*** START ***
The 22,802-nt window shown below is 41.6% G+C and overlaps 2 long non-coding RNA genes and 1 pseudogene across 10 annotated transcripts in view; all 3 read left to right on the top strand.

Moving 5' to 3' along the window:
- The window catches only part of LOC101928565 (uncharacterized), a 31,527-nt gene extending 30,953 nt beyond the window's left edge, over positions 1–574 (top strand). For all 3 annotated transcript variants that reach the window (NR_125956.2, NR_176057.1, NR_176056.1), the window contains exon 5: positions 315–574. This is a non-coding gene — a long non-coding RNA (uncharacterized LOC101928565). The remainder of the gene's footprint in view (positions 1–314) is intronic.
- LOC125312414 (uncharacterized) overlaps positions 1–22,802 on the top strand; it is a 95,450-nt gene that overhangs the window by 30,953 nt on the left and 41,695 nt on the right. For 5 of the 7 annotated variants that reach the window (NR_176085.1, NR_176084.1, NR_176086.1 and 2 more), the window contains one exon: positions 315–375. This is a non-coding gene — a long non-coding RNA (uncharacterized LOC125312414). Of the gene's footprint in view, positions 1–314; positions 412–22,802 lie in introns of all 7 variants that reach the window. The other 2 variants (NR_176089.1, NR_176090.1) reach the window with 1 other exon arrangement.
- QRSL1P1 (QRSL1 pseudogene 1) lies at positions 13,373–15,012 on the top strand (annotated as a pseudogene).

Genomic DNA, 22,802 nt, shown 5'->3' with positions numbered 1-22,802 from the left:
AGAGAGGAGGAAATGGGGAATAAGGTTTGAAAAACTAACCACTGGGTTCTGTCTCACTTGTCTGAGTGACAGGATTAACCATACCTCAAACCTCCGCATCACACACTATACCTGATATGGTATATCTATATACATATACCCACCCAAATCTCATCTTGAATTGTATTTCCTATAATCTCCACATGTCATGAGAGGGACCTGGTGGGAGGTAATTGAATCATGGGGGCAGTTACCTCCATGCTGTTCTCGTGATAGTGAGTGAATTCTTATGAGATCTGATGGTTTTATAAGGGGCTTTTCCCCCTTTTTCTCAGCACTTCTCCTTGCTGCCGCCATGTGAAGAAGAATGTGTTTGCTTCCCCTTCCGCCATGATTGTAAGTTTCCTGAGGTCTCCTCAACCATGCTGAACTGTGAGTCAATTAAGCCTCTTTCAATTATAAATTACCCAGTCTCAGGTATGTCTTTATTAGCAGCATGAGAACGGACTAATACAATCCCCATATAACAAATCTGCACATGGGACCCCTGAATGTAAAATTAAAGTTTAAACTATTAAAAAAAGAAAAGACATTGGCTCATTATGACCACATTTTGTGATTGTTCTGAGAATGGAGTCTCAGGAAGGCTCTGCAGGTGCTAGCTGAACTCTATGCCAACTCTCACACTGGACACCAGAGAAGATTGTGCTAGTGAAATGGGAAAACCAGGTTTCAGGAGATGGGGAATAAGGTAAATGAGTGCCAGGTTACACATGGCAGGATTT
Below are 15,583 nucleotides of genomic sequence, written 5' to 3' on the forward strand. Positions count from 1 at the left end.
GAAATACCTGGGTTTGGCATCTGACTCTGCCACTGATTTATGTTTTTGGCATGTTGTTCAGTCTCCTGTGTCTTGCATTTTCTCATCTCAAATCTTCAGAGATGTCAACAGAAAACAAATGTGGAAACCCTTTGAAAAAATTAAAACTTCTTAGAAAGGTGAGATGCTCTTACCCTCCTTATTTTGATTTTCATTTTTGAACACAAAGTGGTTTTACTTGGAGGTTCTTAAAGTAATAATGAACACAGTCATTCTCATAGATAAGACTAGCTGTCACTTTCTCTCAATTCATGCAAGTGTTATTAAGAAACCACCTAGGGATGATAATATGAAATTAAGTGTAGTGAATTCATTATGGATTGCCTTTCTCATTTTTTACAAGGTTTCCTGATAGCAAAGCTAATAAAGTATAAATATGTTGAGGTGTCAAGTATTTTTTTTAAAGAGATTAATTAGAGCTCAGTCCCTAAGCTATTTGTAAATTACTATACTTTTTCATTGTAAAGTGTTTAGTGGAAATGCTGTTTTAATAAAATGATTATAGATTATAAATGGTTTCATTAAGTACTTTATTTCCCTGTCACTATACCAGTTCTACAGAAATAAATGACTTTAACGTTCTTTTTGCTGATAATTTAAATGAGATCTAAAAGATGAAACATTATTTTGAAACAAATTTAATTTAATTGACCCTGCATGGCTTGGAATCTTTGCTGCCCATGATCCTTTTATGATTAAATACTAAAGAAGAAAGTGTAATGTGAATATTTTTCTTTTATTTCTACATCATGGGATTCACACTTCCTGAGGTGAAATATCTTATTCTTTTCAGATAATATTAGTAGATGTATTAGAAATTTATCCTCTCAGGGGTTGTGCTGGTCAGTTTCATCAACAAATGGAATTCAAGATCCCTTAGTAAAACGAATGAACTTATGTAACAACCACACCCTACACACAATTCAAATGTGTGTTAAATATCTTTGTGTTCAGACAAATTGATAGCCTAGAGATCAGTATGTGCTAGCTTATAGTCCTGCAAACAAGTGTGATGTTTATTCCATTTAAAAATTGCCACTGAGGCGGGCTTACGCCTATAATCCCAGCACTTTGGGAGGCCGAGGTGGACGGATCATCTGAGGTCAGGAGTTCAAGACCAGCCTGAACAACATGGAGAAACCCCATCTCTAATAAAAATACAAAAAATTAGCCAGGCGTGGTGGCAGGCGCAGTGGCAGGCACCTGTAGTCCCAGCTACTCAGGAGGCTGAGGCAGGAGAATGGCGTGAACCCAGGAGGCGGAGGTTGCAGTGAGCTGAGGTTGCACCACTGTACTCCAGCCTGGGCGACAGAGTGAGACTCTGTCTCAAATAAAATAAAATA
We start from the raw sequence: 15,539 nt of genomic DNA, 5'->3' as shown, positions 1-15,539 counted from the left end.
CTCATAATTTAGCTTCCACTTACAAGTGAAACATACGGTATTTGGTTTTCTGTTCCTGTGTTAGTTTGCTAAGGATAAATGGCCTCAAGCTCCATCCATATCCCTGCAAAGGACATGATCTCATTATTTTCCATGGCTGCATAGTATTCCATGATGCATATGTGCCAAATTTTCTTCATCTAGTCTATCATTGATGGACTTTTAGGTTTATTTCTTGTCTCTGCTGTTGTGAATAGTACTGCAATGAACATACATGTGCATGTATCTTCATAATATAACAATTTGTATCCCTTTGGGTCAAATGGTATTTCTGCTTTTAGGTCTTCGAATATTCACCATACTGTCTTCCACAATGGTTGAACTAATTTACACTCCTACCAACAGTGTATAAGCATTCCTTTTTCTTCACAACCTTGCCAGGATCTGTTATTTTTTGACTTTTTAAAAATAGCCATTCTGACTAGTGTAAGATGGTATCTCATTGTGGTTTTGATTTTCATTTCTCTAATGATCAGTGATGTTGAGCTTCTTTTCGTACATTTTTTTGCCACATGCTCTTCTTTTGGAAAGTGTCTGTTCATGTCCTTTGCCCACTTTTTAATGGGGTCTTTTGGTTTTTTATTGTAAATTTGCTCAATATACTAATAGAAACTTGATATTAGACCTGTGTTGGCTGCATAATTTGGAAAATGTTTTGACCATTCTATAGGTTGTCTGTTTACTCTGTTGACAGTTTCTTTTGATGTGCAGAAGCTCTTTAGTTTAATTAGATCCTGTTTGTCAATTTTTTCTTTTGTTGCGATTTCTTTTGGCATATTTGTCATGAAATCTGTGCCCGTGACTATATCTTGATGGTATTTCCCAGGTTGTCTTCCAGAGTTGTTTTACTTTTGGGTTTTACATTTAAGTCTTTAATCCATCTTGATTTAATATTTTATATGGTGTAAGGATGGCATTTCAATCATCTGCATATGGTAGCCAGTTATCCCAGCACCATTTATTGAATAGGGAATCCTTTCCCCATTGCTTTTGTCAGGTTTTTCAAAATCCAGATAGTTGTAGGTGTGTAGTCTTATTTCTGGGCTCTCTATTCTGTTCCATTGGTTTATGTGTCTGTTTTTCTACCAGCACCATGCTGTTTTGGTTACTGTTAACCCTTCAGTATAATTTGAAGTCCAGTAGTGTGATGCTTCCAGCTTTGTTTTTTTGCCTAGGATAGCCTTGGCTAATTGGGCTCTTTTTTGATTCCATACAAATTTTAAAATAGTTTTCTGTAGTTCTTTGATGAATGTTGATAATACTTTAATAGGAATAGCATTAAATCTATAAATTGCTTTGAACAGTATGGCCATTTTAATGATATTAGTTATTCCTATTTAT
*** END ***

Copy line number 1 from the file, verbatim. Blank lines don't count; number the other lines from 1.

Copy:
The 22,802-nt window shown below is 41.6% G+C and overlaps 2 long non-coding RNA genes and 1 pseudogene across 10 annotated transcripts in view; all 3 read left to right on the top strand.